Acting sustainably is a global task – and Apple, as one of the largest companies in the world, sees itself as a kind of role model. But how sustainable is Apple actually and what is the CO2 footprint of an iPhone? We take a closer look at Apple’s carbon footprint.
Apple itself is already CO2 neutral – at least at its office locations. The iPhone manufacturer is on the right track in terms of sustainability, but this does not apply to the Group’s bread and butter business – iPhone production. Not yet anyway. Apple has formulated the ambitious goal of becoming completely climate neutral by 2030 at the latest.
But Apple does not have it in its own hands, instead it is assigned to its numerous suppliers based in the Far East – and currently still a long way from CO2-free production. That should change. On the one hand, Apple obliges its supply chain to do so, and on the other hand, a lot of money goes into supporting the project.
the end Apple’s latest environmental report shows that the company’s strategy is based on scientific findings and is built on three crucial pillars:
Environmental protection Resources Smarter chemistry Low-carbon design Raw materials Allocation and integration Energy efficiency Water stewardship Assessment of electricity from renewable energies Avoidance of landfill waste Innovation Direct emission reduction – – CO2 reduction – –
What does that mean in concrete terms? Apple wants to make its footprint CO2-neutral by 2030, which is why it has already reduced emissions by 75 percent compared to 2015. Products and packaging should be made exclusively from recycled or renewable raw materials. The use of water should be more sustainable and waste in landfills should be avoided completely. Innovative chemistry should make products safe and sustainable for everyone.
Apple relies entirely on renewable energies, here a solar farm in California that supplies Apple’s corporate headquarters with electricity.
In 2020, Apple emitted a total of 22.6 million CO2 – more than two-thirds (70%) of which was from production. Five years earlier it was 38.4 million tons. For comparison: If the much discussed speed limit of 130 km / h were introduced on German autobahns, around 1.9 million tonnes of CO2 could be saved (Study of the Federal Environment Agency).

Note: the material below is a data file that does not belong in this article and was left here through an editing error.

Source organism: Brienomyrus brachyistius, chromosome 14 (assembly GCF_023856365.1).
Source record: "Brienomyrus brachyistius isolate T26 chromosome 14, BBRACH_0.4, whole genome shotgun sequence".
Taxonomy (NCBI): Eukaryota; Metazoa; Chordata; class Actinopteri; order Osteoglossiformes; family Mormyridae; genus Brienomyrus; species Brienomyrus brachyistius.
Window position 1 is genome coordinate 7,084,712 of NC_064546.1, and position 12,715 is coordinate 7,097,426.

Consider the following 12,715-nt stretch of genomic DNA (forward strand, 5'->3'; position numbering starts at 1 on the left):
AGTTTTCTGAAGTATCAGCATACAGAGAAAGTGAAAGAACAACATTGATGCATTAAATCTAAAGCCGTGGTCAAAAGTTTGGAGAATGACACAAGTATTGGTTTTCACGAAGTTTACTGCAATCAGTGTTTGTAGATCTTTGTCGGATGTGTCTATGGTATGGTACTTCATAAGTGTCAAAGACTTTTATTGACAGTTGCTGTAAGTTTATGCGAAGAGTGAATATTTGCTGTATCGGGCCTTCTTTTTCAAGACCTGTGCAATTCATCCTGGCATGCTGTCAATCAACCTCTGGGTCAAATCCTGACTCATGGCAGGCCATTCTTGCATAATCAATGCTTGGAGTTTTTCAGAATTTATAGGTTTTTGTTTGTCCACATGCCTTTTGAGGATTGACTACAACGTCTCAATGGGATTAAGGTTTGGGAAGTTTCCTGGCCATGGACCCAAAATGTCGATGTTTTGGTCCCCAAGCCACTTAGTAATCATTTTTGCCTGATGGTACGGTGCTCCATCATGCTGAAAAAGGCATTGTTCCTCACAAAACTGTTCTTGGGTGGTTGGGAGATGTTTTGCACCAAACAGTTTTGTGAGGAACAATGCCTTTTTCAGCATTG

“This is not the time for casual change. Together we can create a carbon neutral economy and fair opportunities for all people. This is the time for ambition, collaboration and leadership.”
If you take a look at Apple’s carbon footprint in recent years, the flattening of the curve – with one minor exception in 2019 – can be clearly seen. If the company continues to pursue this path successfully, the major goal of climate neutrality by 2030 could actually be achieved.
Apple intends to further reduce CO2 emissions in the coming years.
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If you want to pinpoint Apple’s efforts for a more sustainable, economical operation on an example, the manufacturer’s current flagship product is ideal – the iPhone 13. Apple has developed its flagship smartphone with the lowest possible impact on the environment. This can be seen in the smaller details: The antenna cables of the cell phone were made from recycled plastic water bottles. These in turn have been chemically changed into a stronger, high-performance material – unique in the industry, says Apple.
Episode 12: Climate Protection: Is Technology Finally Sustainable?
- 100 percent recycled rare earth metals for the MagSafe magnets.
- Tin in the solder on the motherboard and battery management unit is 100 percent recycled.
- 100 percent recycled gold for plating the motherboard and wiring the cameras.
- No outer packaging made of plastic due to the newly designed sales packaging.
- This saves: 600 tons of plastic year after year.
- The goal: to completely dispense with plastic in packaging by 2025.
Sustainability iPhone 13 Materials 99% recycled tungsten and 98% rare earth metals Energy efficiency 54% lower energy consumption than the US Department of Energy for battery chargers. Packaging 100% of the wood fiber from recycled sources, 95% of the packaging is made from wood fiber
When it comes to assessing CO2 emissions, it is not just production that is decisive, but the entire life cycle of a device. The following processes are taken into account:
- Extraction of the materials
- Packing and delivery
If you look at the past iPhone models, it becomes clear that CO2 emissions have remained relatively constant over the past few years – and were only significantly reduced with the iPhone 13.
Model CO2 emissions over lifetime iPhone 13, 128 GB 64 kg iPhone 12, 64 GB 70 kg iPhone 11, 64 GB 70 kg iPhone XS, 64 GB 70 kg iPhone X, 64 GB 79 kg